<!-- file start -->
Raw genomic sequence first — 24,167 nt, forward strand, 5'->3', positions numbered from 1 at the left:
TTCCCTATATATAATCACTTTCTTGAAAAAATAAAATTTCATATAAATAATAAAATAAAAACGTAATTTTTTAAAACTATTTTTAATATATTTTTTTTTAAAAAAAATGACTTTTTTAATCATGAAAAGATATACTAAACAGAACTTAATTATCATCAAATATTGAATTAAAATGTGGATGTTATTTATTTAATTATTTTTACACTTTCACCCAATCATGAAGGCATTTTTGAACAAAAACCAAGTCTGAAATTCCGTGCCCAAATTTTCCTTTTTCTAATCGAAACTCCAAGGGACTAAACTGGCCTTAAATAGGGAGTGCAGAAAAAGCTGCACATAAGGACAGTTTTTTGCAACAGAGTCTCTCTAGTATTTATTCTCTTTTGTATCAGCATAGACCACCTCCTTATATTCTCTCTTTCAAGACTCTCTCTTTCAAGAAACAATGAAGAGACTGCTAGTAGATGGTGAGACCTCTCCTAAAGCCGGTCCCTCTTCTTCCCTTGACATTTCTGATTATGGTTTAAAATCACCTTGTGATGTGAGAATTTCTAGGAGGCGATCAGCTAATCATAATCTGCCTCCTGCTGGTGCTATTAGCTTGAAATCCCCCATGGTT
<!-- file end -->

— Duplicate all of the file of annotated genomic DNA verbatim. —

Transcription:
Raw genomic sequence first — 24,167 nt, forward strand, 5'->3', positions numbered from 1 at the left:
TTCCCTATATATAATCACTTTCTTGAAAAAATAAAATTTCATATAAATAATAAAATAAAAACGTAATTTTTTAAAACTATTTTTAATATATTTTTTTTTAAAAAAAATGACTTTTTTAATCATGAAAAGATATACTAAACAGAACTTAATTATCATCAAATATTGAATTAAAATGTGGATGTTATTTATTTAATTATTTTTACACTTTCACCCAATCATGAAGGCATTTTTGAACAAAAACCAAGTCTGAAATTCCGTGCCCAAATTTTCCTTTTTCTAATCGAAACTCCAAGGGACTAAACTGGCCTTAAATAGGGAGTGCAGAAAAAGCTGCACATAAGGACAGTTTTTTGCAACAGAGTCTCTCTAGTATTTATTCTCTTTTGTATCAGCATAGACCACCTCCTTATATTCTCTCTTTCAAGACTCTCTCTTTCAAGAAACAATGAAGAGACTGCTAGTAGATGGTGAGACCTCTCCTAAAGCCGGTCCCTCTTCTTCCCTTGACATTTCTGATTATGGTTTAAAATCACCTTGTGATGTGAGAATTTCTAGGAGGCGATCAGCTAATCATAATCTGCCTCCTGCTGGTGCTATTAGCTTGAAATCCCCCATGGTT